Aaker on Branding is a “go-to” source for how you create and maintain strong brands and synergetic brand portfolios. It provides a checklist of strategies, perspectives, tools, and concepts that represents not only what you should know but also what action options should be on the table. When followed, these principles will lead to strong, enduring brands that both support business strategies going forward and create coherent and effective brand families.
Those now interested in and involved with branding are faced with information overload, not only from the Aaker books but from others as well. It is hard to know what to read and which elements to adapt. There are a lot of good ideas out there but also some that are inferior, need updating, or are subject to being misinterpreted and misapplied. And there are some ideas that, while plausible, are simply wrong if not dangerous—especially if taken literally.
Aaker on Branding offers a sense of topic priorities and a roadmap to David Aaker’s books, thinking, and contributions. As it structures the larger literature of the brand field, it also advances the theory of branding and the practice of brand management and, by extension, the practice of business management.
|Publisher:||Morgan James Publishing|
|Sold by:||Barnes & Noble|
|File size:||869 KB|
About the Author
David Aaker, recognized authority on branding, has written six books on brands and brand strategy and another twelve on related topics that together have sold well over one million copies. He developed several concepts including the “Aaker” brand vision model, branded energizers, branded differentiators, the brand relationship spectrum, and framing a category.
Aaker is the Vice-Chairman of Prophet, a brand and strategy consultancy, and Professor Emeritus of Marketing Strategy at the Haas School of Business, UC Berkeley. The winner of three career awards for contributions to the science of marketing (the Paul D. Converse Award), marketing strategy (the Vijay Mahajan Award), and the theory and practice of marketing (the Buck Weaver Award), he has published over one hundred articles and seventeen books including Strategic Market Management 10th edition, Managing Brand Equity, Building Strong Brands, Brand Leadership (co-authored with Erich Joachimsthaler), Brand Portfolio Strategy, From Fargo to the World of Brands, Spanning Silos, Brand Relevance, and Three Threats to Brand Relevance. His books have been translated into eighteen languages and sold well over one million copies.
Named as one of the top five most important marketing/business gurus in 2007, David Aaker has won awards for best article in the California Management Review and (twice) in the Journal of Marketing. A recognized authority on brand equity and brand strategy, he has been an active consultant and speaker throughout the world. A regular columnist for AMA’s Marketing News, he writes the Aaker on Brands blog at davidaaker.com and for the HBR.org blog.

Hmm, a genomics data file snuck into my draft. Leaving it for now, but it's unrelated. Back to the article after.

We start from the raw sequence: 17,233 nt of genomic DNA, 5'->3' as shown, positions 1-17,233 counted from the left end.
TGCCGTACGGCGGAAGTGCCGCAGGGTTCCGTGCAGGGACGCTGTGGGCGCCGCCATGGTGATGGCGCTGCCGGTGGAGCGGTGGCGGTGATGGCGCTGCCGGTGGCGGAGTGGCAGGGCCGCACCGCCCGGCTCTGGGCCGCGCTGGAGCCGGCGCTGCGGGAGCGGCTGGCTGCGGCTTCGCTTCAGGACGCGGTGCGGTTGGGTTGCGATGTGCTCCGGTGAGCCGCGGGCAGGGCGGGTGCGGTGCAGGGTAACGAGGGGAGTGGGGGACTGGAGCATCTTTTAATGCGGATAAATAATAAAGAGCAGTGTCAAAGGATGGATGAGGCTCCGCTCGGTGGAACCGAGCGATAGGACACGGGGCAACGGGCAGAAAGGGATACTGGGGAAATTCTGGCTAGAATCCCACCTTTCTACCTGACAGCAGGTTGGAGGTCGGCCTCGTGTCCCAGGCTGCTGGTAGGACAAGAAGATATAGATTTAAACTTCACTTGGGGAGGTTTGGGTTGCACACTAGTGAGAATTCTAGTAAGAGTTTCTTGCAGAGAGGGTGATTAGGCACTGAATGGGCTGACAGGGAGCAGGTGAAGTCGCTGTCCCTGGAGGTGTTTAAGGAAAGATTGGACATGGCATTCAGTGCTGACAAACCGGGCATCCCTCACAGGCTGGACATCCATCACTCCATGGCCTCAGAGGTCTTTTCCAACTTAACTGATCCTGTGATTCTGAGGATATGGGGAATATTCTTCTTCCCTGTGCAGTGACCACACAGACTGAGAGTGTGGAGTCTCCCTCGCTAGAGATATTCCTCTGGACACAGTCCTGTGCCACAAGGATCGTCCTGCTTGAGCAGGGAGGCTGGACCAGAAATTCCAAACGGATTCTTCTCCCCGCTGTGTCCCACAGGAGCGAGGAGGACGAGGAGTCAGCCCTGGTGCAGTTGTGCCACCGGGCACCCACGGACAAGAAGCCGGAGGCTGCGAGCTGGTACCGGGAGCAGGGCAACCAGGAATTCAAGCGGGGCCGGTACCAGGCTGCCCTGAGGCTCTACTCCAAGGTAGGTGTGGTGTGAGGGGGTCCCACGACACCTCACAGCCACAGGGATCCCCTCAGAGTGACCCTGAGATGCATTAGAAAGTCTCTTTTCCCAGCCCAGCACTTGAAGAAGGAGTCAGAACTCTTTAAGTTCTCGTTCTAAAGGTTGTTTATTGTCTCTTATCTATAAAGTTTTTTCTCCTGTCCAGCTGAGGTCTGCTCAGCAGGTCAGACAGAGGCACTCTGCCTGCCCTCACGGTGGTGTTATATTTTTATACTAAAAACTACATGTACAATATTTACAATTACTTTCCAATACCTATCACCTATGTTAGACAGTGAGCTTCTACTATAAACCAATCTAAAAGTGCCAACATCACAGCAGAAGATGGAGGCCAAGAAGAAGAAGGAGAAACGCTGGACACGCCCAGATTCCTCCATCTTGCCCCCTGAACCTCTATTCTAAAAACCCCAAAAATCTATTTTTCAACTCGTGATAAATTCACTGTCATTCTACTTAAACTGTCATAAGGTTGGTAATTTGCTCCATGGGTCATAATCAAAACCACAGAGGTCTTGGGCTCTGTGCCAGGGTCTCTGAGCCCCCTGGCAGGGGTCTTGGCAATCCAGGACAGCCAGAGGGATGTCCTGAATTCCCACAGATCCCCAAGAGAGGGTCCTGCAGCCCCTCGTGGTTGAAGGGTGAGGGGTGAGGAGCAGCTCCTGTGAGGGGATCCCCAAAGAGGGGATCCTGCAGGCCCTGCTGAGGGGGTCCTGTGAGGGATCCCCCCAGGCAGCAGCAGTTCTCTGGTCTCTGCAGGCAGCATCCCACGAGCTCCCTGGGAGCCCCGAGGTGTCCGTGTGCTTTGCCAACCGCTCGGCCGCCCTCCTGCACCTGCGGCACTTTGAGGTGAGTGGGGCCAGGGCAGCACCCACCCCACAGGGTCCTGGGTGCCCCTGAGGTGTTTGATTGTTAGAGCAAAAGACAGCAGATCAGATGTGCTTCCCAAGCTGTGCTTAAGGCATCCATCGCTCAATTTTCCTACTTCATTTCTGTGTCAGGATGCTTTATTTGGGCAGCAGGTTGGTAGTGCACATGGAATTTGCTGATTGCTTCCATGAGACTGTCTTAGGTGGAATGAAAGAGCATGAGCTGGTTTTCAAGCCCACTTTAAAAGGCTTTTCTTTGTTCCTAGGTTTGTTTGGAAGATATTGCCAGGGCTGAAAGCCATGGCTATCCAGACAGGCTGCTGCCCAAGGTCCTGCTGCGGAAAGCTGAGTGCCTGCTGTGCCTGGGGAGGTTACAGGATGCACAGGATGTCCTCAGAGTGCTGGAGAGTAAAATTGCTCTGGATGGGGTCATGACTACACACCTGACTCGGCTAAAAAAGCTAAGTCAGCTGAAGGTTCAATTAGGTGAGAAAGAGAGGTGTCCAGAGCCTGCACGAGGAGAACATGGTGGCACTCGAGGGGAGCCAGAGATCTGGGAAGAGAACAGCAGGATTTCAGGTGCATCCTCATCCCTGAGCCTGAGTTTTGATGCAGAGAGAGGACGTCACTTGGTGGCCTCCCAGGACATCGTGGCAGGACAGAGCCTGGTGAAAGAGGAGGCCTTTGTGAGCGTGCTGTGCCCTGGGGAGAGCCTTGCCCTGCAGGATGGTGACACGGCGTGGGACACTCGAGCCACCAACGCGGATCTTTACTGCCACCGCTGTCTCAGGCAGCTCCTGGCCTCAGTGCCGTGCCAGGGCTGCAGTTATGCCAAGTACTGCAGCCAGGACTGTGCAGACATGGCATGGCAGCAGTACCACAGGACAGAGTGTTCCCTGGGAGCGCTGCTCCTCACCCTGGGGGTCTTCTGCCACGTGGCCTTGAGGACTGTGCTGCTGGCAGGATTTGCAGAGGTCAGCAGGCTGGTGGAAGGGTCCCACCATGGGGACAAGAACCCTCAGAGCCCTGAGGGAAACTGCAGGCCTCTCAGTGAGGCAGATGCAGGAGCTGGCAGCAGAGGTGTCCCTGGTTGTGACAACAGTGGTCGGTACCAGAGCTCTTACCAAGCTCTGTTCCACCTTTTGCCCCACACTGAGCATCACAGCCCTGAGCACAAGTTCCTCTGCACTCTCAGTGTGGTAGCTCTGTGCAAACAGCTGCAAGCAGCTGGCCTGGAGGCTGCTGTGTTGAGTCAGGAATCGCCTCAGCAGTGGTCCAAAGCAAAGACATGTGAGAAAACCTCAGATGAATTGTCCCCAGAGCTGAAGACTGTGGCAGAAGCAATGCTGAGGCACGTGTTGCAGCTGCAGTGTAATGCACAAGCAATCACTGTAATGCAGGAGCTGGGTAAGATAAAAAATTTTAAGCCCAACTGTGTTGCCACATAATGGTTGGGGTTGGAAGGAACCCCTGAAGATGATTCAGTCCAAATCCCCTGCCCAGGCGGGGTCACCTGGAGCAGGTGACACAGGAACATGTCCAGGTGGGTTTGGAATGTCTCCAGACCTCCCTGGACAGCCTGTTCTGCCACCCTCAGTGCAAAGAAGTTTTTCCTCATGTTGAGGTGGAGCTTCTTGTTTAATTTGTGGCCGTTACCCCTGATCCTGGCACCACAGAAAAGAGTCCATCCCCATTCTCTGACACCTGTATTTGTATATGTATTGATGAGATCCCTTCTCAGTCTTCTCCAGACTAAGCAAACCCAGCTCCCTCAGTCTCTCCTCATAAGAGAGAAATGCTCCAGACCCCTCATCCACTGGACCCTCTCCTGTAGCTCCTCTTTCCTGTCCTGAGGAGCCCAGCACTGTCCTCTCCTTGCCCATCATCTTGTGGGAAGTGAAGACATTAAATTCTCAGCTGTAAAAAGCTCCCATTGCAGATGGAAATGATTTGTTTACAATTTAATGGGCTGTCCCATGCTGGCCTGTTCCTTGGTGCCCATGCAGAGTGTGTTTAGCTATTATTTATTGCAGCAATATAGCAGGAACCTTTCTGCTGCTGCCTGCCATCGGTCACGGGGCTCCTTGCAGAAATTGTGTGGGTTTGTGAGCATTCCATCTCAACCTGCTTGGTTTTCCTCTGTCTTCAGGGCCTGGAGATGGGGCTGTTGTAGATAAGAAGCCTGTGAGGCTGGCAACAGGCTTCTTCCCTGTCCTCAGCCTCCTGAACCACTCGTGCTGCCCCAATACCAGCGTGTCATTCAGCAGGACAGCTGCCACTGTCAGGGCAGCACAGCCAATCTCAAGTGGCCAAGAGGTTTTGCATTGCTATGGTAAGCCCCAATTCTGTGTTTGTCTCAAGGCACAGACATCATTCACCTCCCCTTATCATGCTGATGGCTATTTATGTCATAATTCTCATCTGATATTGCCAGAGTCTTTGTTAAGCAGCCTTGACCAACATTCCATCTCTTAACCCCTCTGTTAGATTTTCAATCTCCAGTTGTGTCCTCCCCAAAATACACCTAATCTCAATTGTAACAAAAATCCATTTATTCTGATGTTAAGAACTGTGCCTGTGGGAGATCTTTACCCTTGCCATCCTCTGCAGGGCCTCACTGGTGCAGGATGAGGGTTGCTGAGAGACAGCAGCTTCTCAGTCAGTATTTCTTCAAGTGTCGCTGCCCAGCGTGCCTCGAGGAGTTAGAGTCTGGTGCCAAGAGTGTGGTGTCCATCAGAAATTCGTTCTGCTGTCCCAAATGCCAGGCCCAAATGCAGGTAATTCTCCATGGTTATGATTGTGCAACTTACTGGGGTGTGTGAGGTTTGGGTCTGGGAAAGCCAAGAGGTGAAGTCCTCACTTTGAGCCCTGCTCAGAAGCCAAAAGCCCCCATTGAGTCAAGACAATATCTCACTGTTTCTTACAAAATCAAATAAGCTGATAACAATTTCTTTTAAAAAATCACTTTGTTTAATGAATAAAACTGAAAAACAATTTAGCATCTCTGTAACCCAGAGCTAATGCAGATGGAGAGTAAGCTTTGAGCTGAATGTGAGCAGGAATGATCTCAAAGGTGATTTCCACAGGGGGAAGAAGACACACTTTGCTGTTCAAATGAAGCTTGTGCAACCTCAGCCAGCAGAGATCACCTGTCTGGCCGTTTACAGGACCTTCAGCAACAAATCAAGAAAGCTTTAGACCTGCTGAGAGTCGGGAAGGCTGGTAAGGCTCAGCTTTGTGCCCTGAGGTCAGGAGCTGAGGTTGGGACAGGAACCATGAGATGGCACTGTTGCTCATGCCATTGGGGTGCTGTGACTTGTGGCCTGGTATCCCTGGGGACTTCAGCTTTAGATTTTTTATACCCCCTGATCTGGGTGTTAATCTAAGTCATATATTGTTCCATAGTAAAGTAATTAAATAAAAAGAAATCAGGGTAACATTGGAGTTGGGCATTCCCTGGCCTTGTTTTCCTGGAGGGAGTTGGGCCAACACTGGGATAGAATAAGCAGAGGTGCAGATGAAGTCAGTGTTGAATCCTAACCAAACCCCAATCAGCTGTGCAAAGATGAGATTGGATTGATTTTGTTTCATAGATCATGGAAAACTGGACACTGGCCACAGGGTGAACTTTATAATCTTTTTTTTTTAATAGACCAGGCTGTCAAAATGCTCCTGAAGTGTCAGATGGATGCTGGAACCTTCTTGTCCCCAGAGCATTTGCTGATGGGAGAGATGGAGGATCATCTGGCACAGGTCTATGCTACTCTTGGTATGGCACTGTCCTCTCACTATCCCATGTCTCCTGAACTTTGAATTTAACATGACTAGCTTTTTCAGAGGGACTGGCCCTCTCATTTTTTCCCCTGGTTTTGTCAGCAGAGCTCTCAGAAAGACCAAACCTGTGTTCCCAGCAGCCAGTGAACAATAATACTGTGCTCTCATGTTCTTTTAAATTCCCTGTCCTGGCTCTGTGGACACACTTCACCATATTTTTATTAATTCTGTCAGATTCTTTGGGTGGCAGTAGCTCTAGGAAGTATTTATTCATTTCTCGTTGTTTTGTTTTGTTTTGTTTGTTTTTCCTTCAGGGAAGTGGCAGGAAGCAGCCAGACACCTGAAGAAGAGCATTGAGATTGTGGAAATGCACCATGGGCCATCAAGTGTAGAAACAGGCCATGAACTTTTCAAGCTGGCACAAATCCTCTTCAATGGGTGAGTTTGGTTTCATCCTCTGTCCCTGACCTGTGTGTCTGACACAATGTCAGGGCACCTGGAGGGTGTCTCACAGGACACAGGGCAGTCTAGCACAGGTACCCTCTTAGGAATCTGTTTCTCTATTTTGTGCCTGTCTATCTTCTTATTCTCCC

Read an Excerpt
One paradigm, once dominant, posits brand management as tactical. Brand management is something that can be delegated in part to an advertising manager or agency because it is mostly about managing the image, creating an advertising campaign, managing a distribution strategy, developing sales promotions, supporting the sales force, getting packaging right and other such tasks.
When brands are considered assets, the role of brand management radically changes, from tactical and reactive to strategic and visionary. A strategic brand vision linked to both the current and future business strategies and providing a guidepost for future offerings and marketing programs becomes imperative. Brand management also becomes broader, encompassing issues like strategic market insights, the stimulation of “big” innovations, growth strategies, brand portfolio strategies, and global brand strategies.
Table of Contents
Introduction: Why This Book?
Part I. Recognize That Brands Are Assets
1. Brands Are Assets that Drive Strategy
2. Brands Assets Have Real Value
Part II. Have a Compelling Brand Vision
3. Create a Brand Vision
4. A Brand Personality Connects
5. The Organization and Its Higher-Purpose Differentiate
6. Get Beyond Functional Benefits
7. Create “Must Haves” Rendering Competitors Irrelevant
8. To Own an Innovation, Brand It
9. From Positioning the Brand to Framing the Subcategory
Part III. Bring the Brand to Life
10. Where do Brand-Building Ideas Come From?
11. Focus on Customer’s Sweet Spots
12. Digital—A Critical Brand-Building Tool
13. Consistency Wins
14. Internal Branding: A Key Ingredient
Part IV. Maintain Relevance
15. Three Threats to Brand Relevance
16. Energize Your Brand!
Part V. Manage Your Brand Portfolio
17. You Need a Brand Portfolio Strategy
18. Brand Extensions: The Good, the Bad, and the Ugly
19. Vertical Brand Extensions Have Risks and Rewards
20. Silo Organizations Inhibit Brand Building
Epilogue: Ten Branding Challenges
Note on Author